NPR & Member Stations Snag More Than A Dozen 2014 Murrow Awards
Yesterday the Radio Television Digital News Association (RTDNA) honored work by NPR and a bundle of our member stations with Edward R. Murrow Awards, one of the highest recognitions for excellence in journalism.
Why the prestige? Since 1971, the RTDNA has considered award nominees' ability to live up to the legacy left by the late Edward R. Murrow.
Why Edward R. Murrow? An early pioneer of television broadcast journalism; Murrow joined CBS in 1935 and gained initial notoriety for his eyewitness reports on World War II for the network. In what can only be described as a simple twist of fate, CBS sent Murrow to London in 1937.
After Murrow caught word that Germany had annexed Austria at the hands of Adolf Hitler, he organized a team of journalists to report on the conflict as it expanded across Europe. Keep in mind that the presence of American broadcast journalists abroad was still minimal. While Murrow and his team (known as "Murrow's boys") were some of the first broadcast journalists to report back on the war, they were limited to filing their stories via radio broadcasts. Their broadcasts became Americans' primary source of news coming out of WWII and set the stage for Murrow to become an American icon. When he later took on Joseph McCarthy, standing up to the former Senator's anti-Communist crusade, Murrow solidified his legacy as a symbol of knowledge, freedom and hope for the future.
NPR Morning Edition host Steve Inskeep and the show's staff produced a three-part series from a Venezuelan prison, from which their reports of kidnapping, police corruption and a prison system in complete disarray put a human face on deadly statistics.
NPR investigative correspondent Howard Berkes and CPI reporter Jim Morris investigated a slew of horrific, and preventable, deaths of farm workers who "drowned" after becoming trapped in grain bins. The series points to OSHA's roll-back of related penalties and disturbing patterns in their enforcement.
Follow @NPRviz to stay up-to-speed on the team's latest digital innovations & offerings
Click around you - this very website (NPR.org) is a 2014 Murrow honoree.
The NPR Digital and Visuals teams are recognized for their efforts to expand the organization's digital presence and provide some of NPR's most intriguing stories with visual context.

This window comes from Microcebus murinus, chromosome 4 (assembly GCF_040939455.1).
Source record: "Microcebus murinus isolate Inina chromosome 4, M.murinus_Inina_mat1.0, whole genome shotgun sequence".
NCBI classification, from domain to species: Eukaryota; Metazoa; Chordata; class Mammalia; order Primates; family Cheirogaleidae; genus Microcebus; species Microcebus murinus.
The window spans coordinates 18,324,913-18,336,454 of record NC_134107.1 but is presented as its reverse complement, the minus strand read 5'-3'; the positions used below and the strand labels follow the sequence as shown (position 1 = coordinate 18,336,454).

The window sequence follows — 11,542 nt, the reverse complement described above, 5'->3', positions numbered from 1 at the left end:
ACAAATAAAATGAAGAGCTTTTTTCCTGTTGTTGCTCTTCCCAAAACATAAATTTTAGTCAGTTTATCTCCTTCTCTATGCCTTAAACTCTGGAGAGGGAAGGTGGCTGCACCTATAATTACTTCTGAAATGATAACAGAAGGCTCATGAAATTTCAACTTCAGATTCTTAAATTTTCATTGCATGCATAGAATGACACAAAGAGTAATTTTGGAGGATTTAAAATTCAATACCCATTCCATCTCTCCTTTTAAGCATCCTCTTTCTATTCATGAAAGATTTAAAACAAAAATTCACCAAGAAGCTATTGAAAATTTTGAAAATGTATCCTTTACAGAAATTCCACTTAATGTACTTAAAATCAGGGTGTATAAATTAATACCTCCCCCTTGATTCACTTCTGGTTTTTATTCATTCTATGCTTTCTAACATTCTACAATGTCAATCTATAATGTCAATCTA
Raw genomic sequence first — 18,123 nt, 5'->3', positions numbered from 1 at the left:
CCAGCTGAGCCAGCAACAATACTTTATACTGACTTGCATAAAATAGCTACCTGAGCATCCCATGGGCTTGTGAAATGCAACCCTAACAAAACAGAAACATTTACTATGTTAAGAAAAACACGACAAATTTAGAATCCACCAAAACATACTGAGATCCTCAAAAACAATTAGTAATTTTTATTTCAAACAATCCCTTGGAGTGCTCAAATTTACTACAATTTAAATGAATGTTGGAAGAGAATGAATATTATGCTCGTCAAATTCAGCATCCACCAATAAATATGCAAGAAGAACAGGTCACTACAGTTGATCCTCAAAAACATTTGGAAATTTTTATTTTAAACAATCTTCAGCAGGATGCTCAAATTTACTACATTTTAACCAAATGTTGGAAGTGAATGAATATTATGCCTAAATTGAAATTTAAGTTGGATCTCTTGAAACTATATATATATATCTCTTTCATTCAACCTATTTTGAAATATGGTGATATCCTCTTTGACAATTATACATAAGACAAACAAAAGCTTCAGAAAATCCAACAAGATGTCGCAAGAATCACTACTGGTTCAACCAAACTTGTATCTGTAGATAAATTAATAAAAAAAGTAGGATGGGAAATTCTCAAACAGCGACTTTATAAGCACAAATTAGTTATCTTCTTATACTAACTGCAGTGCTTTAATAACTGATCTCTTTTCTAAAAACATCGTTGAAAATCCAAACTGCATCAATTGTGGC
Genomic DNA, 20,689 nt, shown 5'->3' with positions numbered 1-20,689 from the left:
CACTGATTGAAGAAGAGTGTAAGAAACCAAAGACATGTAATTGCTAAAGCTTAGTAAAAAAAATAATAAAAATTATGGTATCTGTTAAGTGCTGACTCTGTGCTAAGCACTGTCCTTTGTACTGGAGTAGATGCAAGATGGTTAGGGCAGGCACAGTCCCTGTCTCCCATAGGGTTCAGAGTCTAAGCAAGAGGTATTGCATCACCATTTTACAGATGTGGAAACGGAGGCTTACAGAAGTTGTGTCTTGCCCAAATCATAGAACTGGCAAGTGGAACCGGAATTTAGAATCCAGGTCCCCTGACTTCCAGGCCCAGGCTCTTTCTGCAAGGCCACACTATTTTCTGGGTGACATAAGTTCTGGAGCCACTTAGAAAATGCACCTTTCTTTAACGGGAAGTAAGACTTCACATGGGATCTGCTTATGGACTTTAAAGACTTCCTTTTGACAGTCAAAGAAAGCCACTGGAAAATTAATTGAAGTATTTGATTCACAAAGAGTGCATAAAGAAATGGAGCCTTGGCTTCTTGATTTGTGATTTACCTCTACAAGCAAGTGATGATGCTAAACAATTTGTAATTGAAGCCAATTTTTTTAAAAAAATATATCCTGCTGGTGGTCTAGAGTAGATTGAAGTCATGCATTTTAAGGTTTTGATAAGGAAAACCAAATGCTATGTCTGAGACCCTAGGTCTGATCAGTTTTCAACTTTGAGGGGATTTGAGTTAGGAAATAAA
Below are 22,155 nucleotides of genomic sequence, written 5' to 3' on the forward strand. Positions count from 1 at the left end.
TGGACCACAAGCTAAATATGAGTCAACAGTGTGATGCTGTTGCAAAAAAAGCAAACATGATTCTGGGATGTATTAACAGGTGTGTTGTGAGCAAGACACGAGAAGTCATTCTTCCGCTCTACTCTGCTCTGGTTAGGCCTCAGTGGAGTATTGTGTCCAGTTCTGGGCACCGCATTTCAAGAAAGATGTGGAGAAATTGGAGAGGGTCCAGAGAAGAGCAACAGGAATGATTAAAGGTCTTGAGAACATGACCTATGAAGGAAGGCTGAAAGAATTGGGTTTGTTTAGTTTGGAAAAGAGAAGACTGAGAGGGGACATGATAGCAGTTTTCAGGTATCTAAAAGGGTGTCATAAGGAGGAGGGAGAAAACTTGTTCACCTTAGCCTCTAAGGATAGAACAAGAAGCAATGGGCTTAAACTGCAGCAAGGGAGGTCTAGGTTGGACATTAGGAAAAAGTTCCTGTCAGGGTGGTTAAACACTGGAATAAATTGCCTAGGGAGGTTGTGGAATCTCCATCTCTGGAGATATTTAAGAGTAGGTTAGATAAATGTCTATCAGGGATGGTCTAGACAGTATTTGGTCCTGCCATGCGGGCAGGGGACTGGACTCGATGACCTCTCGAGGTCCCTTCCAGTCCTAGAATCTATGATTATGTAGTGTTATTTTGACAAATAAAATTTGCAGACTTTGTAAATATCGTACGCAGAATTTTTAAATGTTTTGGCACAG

Check out some of the projects and platforms made better by their work:
@KNAU, Flagstaff, AZ
The three-part series offers an in-depth look at the many ways that volunteers from Flagstaff, AZ, continue to help rebuild Haiti after a 2010 earthquake devastated the Caribbean nation.
@WCPN, Cleveland, OH
Five heart-wrenching profiles of "invisible" Americans who, despite having a job (or several), struggle to survive.
@WGBH, Boston, MA
WGBH News senior investigative reporter Phillip Martin traveled from Boston to New York to East Asia to explore the modern slave trade of human trafficking.
@WFPLNews, Louisville, KY
The investigation based in Louisville, KY, points to the story of Richard Carley Hooten, a six-time convicted felon who raped and strangled a 17-year-old woman, to spotlight holes in the state's legal system.
@NCPR, upstate NY
The member station serving upstate New York examines how 40 years of the Rockefeller Drug Laws' "tough on crime" policies have changed America.
@WUOTFM, Knoxville, TN
WUOT invites listeners into the lives of John, Bob, Rhonda, Annisa and Ron, who share their deeply personal experiences as HIV-positive.
@KALW, San Francisco, CA
After tracing the path of a 9-1-1 call in Oakland, KALW's Martina Castro and Ali Budner consider the effect of demographics and geography on the expediency of emergency services.
Reporting: Hard News
@WFAE, Charlotte, NC
Reporter Ben Bradford follows a day of protests in Raleigh led by the NAACP against policies coming from Governor Pat McCrory and North Carolina's Republican-dominated legislature. Approximately 80 of the 1,200 people who organized at the state capitol were arrested for civil disobedience.
@WITFnews, Harrisburg, PA
A seemingly random pile of dirt in Sunbury, PA, takes on new significance after its origin is traced back to a company with financial ties to Pennsylvania's governor.
Use of Sound/Video
@KQED, San Francisco, CA
Why do male elephant seals make loud noises during breeding season? To boost their reputation with lady elephant seals, of course.
@KUT, Austin, TX
The story of William Greer, a blind runner who, along with his sighted guide (Wait Wait...Don't Tell Me! host Peter Sagal), finished the 2013 Boston Marathon just minutes before multiple explosions ripped through the crowd waiting at the finish line.
@gpbnews, Atlanta, GA
Georgia Public Broadcasting's Adam Ragusea conveys the difficult process of discovering and reporting the facts of one man's death at the hands of a police officer.
A federal investigation into the deaths of 19 firefighters, who lost their lives fighting an 8,400-acre fire in Central Arizona, is at the center of ongoing reports on the tragedy.
Overall Excellence in Large Market Radio